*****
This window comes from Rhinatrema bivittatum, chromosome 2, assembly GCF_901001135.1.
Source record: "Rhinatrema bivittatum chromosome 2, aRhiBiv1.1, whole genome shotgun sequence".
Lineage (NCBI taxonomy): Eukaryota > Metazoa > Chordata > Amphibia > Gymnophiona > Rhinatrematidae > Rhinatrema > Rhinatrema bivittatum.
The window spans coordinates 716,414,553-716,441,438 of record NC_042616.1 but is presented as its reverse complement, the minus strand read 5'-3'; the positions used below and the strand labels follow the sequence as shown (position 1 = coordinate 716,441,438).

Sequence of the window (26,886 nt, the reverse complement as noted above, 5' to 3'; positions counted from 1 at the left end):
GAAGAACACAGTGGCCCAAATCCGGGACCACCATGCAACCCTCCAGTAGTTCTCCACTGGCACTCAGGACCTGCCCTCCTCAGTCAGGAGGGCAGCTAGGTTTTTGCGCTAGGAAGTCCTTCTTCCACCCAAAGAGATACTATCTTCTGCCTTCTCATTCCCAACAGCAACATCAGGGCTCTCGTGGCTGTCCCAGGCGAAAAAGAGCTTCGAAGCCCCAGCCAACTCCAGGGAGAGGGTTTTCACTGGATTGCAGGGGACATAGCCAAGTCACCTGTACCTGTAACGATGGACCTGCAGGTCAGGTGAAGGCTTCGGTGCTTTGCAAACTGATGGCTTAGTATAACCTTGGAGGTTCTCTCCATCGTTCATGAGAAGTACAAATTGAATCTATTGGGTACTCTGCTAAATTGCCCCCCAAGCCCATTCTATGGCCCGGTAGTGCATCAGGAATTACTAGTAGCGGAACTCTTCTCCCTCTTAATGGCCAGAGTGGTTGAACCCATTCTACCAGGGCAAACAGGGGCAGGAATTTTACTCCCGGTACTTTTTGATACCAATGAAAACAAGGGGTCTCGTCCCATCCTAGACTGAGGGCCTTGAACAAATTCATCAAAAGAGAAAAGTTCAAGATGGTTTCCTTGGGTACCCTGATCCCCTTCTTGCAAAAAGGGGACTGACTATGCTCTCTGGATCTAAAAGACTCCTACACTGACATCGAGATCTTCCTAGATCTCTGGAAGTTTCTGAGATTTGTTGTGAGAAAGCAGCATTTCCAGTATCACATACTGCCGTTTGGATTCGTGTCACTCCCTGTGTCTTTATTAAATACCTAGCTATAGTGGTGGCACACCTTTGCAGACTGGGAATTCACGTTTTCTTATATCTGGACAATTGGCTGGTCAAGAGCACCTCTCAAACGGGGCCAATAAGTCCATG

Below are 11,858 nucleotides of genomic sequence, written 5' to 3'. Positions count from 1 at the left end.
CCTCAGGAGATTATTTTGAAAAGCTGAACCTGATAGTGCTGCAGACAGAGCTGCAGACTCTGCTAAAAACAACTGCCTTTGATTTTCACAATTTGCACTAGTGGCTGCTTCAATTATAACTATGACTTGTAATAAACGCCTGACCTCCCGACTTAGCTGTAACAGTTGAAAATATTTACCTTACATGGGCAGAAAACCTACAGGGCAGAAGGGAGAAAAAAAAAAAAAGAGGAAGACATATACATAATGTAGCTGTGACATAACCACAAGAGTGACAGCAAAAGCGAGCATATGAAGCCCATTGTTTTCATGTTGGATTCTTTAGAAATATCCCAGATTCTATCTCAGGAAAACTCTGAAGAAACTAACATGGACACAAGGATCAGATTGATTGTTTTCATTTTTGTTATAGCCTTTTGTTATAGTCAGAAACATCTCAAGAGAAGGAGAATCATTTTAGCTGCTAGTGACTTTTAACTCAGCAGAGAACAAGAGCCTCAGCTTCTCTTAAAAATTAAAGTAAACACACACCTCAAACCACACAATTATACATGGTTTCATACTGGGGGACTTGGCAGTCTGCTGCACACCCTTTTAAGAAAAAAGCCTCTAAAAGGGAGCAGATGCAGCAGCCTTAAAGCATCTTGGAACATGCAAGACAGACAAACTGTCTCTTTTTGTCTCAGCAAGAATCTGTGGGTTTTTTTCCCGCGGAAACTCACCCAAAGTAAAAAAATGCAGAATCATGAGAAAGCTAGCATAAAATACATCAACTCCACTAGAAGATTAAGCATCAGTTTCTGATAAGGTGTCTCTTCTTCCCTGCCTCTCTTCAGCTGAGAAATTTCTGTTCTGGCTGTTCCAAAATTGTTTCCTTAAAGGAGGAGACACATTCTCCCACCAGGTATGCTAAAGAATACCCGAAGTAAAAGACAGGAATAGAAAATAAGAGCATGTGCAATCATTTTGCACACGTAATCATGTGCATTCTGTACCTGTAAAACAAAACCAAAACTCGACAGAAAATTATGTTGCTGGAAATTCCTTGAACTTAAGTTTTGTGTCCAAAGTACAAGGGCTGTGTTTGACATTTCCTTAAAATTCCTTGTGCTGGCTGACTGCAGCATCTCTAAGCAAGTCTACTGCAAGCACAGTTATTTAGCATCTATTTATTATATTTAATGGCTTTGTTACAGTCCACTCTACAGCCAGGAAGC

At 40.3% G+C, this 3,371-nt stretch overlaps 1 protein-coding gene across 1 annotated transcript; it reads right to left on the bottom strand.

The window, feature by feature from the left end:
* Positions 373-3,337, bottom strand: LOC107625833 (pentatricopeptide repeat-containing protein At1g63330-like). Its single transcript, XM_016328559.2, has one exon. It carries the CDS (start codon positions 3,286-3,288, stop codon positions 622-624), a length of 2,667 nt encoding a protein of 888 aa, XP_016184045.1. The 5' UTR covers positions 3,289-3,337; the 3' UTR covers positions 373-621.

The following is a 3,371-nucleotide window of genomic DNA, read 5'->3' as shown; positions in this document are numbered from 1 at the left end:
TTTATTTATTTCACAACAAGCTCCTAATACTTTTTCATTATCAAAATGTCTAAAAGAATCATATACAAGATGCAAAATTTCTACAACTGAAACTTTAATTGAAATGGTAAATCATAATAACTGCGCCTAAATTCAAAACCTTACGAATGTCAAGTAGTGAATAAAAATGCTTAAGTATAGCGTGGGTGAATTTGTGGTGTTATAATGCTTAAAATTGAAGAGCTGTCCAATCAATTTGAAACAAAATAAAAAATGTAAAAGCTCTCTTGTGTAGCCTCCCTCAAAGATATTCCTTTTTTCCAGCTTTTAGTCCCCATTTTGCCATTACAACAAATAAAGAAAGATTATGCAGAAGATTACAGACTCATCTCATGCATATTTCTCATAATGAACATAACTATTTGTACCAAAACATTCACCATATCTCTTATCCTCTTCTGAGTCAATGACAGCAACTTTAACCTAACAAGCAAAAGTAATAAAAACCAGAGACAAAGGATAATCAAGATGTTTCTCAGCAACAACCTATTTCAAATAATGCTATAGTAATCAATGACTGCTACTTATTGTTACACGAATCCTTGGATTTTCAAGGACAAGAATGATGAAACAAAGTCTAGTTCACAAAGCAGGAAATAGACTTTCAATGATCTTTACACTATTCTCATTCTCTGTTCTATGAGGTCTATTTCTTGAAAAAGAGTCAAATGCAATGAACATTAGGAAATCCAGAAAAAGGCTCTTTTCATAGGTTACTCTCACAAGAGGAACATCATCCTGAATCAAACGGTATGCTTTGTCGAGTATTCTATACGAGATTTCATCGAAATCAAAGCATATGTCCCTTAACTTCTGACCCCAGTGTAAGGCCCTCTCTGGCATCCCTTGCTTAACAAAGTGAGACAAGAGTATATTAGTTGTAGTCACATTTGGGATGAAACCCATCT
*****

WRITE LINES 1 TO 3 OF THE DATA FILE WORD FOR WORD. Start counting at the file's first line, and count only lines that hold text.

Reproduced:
This window comes from Rhinatrema bivittatum, chromosome 2, assembly GCF_901001135.1.
Source record: "Rhinatrema bivittatum chromosome 2, aRhiBiv1.1, whole genome shotgun sequence".
Lineage (NCBI taxonomy): Eukaryota > Metazoa > Chordata > Amphibia > Gymnophiona > Rhinatrematidae > Rhinatrema > Rhinatrema bivittatum.